A piece of gluten-free bread broken off of the loaf and placed on a small plate.

Gluten-Free Artisan Bread

Artisan is another word for hand-crafted, so I decided to mix this bread completely by hand without using any fancy gadgets. The original recipe from Gluten-Free-Bread.org had two different ways to make the bread and the complete instructions can be found here.  Below, I have just included the process that I actually used to make this bread. I didn’t make any changes to recipe this time, amazingly.

The room was rather warm where I let the bread rise for 90 minutes, which may have contributed to the dough cracking across the top. I could have probably let it rise for less time, maybe 60 or 70 minutes.

Even though it wasn’t the most lovely loaf in the world, the bread turned out fluffy and moist on the inside, with a nice crust on the outside. If I make this recipe again, I will probably split it into two loaves because it makes so much.

Ingredients:

  • 2 cups brown rice flour
  • 1 1/2 cups sorghum flour
  • 3 cups tapioca flour
  • 2 tablespoons yeast
  • 1 tablespoon kosher salt (increase or decrease to taste)
  • 2 tablespoons xanthan gum
  • 2 2/3 cups lukewarm water
  • 4 large eggs, whisked together
  • 1/3 cup neutral-flavored oil or 1/3 cup olive oil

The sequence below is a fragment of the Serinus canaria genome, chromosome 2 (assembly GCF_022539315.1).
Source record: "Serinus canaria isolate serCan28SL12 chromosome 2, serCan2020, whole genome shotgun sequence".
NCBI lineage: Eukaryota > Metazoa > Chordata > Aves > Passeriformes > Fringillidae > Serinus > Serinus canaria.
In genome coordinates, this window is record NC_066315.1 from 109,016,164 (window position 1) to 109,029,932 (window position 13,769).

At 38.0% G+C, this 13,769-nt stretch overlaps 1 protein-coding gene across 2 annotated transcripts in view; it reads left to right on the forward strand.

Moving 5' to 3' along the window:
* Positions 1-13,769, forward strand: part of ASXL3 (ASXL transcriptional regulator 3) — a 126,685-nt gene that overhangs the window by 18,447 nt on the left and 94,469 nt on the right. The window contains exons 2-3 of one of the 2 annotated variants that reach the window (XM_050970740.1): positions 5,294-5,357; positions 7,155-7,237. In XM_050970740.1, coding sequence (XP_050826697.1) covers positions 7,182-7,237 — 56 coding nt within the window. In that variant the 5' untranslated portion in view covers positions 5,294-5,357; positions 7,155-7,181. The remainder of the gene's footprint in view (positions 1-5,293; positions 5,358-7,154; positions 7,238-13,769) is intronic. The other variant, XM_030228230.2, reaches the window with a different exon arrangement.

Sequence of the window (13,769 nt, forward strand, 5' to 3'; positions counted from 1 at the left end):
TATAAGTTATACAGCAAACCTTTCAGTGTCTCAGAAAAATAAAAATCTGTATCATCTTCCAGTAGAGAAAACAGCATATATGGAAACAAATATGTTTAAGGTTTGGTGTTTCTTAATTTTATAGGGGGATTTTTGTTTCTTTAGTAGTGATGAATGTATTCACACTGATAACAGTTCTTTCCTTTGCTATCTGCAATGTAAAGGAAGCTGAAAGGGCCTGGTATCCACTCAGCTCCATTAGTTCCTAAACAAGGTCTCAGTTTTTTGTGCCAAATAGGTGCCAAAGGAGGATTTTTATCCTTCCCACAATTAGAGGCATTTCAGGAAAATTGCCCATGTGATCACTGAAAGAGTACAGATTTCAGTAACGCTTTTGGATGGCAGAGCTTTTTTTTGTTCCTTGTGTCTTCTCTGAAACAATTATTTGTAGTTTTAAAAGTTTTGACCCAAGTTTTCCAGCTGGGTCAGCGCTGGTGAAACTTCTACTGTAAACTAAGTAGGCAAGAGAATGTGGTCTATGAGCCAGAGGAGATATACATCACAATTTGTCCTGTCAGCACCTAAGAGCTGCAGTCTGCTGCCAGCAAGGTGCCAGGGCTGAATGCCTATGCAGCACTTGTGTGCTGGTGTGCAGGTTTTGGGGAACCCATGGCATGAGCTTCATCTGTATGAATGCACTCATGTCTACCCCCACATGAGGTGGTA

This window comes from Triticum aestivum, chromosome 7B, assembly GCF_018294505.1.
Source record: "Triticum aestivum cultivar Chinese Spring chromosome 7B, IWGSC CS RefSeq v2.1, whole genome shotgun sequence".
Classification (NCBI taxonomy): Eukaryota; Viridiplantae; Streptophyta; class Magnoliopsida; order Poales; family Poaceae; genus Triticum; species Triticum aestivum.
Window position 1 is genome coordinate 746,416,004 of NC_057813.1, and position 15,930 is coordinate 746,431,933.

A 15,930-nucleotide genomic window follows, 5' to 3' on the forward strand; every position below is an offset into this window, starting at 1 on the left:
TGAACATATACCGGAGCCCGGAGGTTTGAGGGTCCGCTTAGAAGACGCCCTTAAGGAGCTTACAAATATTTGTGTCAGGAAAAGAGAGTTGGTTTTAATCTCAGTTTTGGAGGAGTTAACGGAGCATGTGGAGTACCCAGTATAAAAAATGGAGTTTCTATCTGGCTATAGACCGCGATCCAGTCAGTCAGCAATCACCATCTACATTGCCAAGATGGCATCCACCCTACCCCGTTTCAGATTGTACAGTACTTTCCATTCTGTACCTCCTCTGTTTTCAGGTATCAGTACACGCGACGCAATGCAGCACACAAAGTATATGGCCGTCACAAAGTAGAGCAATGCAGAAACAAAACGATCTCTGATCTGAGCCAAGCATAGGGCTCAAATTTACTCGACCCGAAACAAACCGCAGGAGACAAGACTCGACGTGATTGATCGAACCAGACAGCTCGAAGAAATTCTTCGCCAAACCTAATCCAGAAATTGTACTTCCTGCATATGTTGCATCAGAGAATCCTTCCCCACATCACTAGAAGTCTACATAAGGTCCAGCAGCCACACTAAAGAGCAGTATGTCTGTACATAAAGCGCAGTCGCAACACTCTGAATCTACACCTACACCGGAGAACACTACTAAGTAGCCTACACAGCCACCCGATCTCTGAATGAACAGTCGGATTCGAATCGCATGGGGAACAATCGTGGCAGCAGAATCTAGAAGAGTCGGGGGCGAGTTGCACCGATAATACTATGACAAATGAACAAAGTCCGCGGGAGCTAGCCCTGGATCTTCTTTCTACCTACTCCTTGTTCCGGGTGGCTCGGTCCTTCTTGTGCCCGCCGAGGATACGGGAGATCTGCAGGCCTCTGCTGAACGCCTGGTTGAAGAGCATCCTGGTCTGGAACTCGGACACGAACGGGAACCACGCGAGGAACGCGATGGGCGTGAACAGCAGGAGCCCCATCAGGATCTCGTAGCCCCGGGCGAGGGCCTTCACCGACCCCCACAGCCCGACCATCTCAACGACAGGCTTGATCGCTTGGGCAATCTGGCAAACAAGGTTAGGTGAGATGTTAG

• 2 tablespoons honey, corn syrup or sugar (I used honey)

Instructions:

All ingredients should be at room temperature before starting (except the warm water).

Whisk together the flours, yeast, salt and xanthan gum in a large bowl or the mixing bowl of your stand mixer (a stainless steel metal mixing bowl is fine).

Brown mixing bowl with dry ingredients mixed inside.

The flours and other dry ingredients mixed together.

In a small bowl, combine the oil, honey and water and set it aside.

Large measuring cup containing warm water, oil and honey stirred together.

The oil, warm water and honey are mixed together before adding to the flour mixture.

Stirred eggs and whisk in a glass measuring cup.

Four eggs whisked together are added to the flour mixture, then the rest of the wet ingredients.

Add the eggs into the dry ingredients and then stir while you pour in about 1/3 of the oil and water. I stirred it by hand with a wooden spoon, so I had to pour some, then stir – good arm exercise!

Continue to stir while you pour in another 1/3 of the liquid; the dough will start to come together and become very thick and sticky.

NOTE: You can use your stand mixer for these steps with your bread hook rather than stirring the dough ingredients by hand.

Add the final 1/3 of liquid and stir until the dough is nice and smooth.

Place the dough on a piece of parchment paper.

Blob of mixed dough placed on parchment paper.

Mixed dough placed on parchment paper.